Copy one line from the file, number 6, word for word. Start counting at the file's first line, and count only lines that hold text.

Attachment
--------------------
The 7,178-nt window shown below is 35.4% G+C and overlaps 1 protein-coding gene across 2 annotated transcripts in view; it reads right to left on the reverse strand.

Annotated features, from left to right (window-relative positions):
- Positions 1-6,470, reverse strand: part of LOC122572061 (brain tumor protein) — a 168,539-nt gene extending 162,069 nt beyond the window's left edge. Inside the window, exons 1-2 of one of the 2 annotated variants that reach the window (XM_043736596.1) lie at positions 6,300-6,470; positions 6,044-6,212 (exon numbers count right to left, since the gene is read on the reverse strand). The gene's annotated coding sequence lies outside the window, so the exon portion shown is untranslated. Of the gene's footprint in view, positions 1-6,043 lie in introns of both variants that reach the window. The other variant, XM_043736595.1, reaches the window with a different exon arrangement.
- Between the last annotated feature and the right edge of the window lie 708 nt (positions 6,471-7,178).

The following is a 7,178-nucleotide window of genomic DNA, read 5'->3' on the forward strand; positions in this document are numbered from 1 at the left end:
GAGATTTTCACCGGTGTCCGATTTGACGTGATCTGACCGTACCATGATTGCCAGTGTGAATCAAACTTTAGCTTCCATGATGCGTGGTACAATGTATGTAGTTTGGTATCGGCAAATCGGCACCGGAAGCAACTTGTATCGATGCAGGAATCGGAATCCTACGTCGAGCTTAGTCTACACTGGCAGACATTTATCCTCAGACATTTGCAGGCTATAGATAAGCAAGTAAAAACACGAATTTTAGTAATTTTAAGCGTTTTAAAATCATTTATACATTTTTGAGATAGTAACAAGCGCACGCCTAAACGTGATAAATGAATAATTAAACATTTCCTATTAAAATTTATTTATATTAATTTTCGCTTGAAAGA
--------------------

GAGATTTTCACCGGTGTCCGATTTGACGTGATCTGACCGTACCATGATTGCCAGTGTGAATCAAACTTTAGCTTCCATGATGCGTGGTACAATGTATGTAGTTTGGTATCGGCAAATCGGCACCGGAAGCAACTTGTATCGATGCAGGAATCGGAATCCTACGTCGAGCTTAGTCTACACTGGCAGACATTTATCCTCAGACATTTGCAGGCTATAGATAAGCAAGTAAAAACACGAATTTTAGTAATTTTAAGCGTTTTAAAATCATTTATACATTTTTGAGATAGTAACAAGCGCACGCCTAAACGTGATAAATGAATAATTAAACATTTCCTATTAAAATTTATTTATATTAATTTTCGCTTGAAAGA